Women's Equality. Far too often, Muslims forget that gender injustice is not just something that oppresses women--it also debases and dehumanizes the Muslim males who participate in the system. We don't mean to focus exclusively on the hijab (head covering worn by some Muslim women). The hijab is one important marker of identity for many Muslim women who choose either to wear or not to wear it. It is also an important marker of social regulation when many Muslim women are forced to wear it. But it is futile to engage in conversations about gender that reduce all of women's religiosity and existence to the hijab. The human and religious rights of Muslim women cannot be "granted," "given back," or "restored" because they were never ours to give - or take - in the first place. Muslim women own their God-given rights by virtue of being human.
We strive for what should be legitimately recognized as Islamic feminism. If that strikes some people as an oxymoron, we suggest it is their definition of Islam that needs rethinking, not ours.
I want to point out that gender justice is crucial, because gender equality is a measuring stick of the broader concerns for social justice and pluralism. No doubt this heavy emphasis on issues of gender--issues far too many Muslims would rather shove under the rug--will strike some as unbalanced. But it is way past the time to be squeamish.
Social Justice. There have long been Christians, Jews, Buddhists, Hindus, agnostics, atheists, and others involved in social justice. Increasingly, they are joined by Muslims. The term "social justice" may be new to some Muslims, but justice lies at the heart of Islamic social ethics. Time and again, the Qur'an talks about providing for the poor, the orphans, the downtrodden, the wayfarer, the hungry. It is time to translate those social ideals in a way that Muslims and non-Muslims can understand.
This is crucial because, as Muslims, we must be responsible for the well-being of all humans. To borrow a metaphor from our Christian friends, we are all our brothers' and our sisters' keepers. And so, we stand up to those who perpetuate hate in the name of Islam. We stand up to those whose God is a vengeful monster issuing death decrees. We stand up to those whose God is too small, too mean, too tribal, and too male. We stand up to those who apologetically claim that the beautiful notions of universal brotherhood and sisterhood in the Qur'an have somehow made Muslim societies immune to classism, sexism, and racism.
The time has come to stand up to those who look down at others through an imperialist lens, those who favor "globalization" that benefits multinational corporations at the expense of ordinary citizens.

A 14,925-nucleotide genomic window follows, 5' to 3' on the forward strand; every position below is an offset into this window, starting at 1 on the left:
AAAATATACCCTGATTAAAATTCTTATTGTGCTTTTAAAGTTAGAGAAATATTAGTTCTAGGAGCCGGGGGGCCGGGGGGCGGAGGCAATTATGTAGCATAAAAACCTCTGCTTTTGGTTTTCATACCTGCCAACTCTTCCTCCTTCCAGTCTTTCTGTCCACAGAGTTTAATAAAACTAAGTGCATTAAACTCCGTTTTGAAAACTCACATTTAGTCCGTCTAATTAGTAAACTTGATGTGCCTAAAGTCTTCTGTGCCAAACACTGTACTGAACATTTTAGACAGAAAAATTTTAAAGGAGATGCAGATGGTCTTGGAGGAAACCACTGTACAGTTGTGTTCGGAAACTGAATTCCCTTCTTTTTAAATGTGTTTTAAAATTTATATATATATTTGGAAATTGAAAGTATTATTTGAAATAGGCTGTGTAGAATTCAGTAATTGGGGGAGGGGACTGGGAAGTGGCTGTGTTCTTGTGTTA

Pluralism. Years ago in graduate school, I had the pleasure of driving a famous speaker to the airport after his talk. An expert on religious fundamentalism, Gilles Kepel had given a lecture comparing Jewish, Christian, and Islamic fundamentalisms. We had some time before his plane took off, so we talked. He reminisced about his interactions with various Abrahamic fundamentalists. At one point he leaned over and said, "You know what all three groups have in common?" I feverishly raced through my mind to find the most up-to-date theoretical articulation, but decided to remain silent. He leaned over and said (in a wonderfully thick French accent), "They all have such bad adab!"
Adab is the compassionate, humane, selfless, generous, and kind etiquette that has been a hallmark of refined manners in Muslim cultures. Almost anyone who has ever traveled to the Muslim world has no doubt seen great examples of this way of being welcomed and put at ease.
And of course, this is the great challenge for all humanity: can we find a way to celebrate our humanity not in spite of our differences but because of them? Can we grow to the point where ultimately "we" refers to what the Qur'an calls the Bani Adam, the totality of humanity?
Some have asked us if we envision this as a sort of "Islamic reformation." The answer is both yes and no.
Some progressive Muslims argue for the term. It is true that there are serious economic, social, and political issues in the Muslim world that need urgent remedying. Much of the Muslim world is bound to an economic structure in which it provides natural resources (in the Middle East, oil) to the global market, while remaining dependent on Western labor and technology. This situation is exacerbated by atrocious human rights records, crumbling educational systems, and worn out economies. If you are talking about a reformation that would address these problems, then I suspect most progressive Muslims would support the term.
However, for some people the term "reformation" carries more baggage. Many people have in mind the Protestant Reformation, an understanding that makes us uneasy. We are not trying to develop "Protestant" Islam distinct from a "Catholic" Islam. We are not looking to create a further split within the Muslim community so much as to heal it. Furthermore, embedded in the very language of "Reformation" is the notion of a break with the past. We see the progressive Muslim project as a fine-tuning, a polishing, and a correction.
Part of our challenge is to recognize that there are many ways of talking about all religions, including Islam, in the public sphere. The majority of Muslim scholars have formed a clear enough consensus about many theological and logistical questions to allow us to speak with unanimity. But on other issues--precisely those that many contemporary Muslims and non-Muslims would be interested in hearing about and debating--there is a wide range of interpretation.
After September 11, almost every Muslim I know found himself or herself repeating this phrase: "Islam is a religion of peace. The actions of these terrorists do not represent real Islam." And yet I am less and less satisfied with this mantra. Let me be clear here: at a fundamental level, I believe that the Islamic tradition offers a path to peace, when the Islamic imperatives for social justice are followed.
Yet there is something pathetically apologetic about turning the phrase "Islam is a religion of peace" into a mantra. It is bad enough to hear Muslim spokespersons repeat it so often while lacking the courage to face the forces of extremism in our own midst. Hiding behind the simple assertion that "Islam is a religion of peace" does not solve our problems.
The Qur'an talks about a prophet, Noah, who found his community surrounded by rapidly rising waters. Like Noah and recalling Bob Dylan, we must accept that we will soon be drenched to the bone. Let us remember that Noah's task did not end when he got on the ark, but continued after he landed on the ground. We ask God to lead us to a blessed landing, one from which our work will continue. The road there starts here, at this very moment, with every one of us.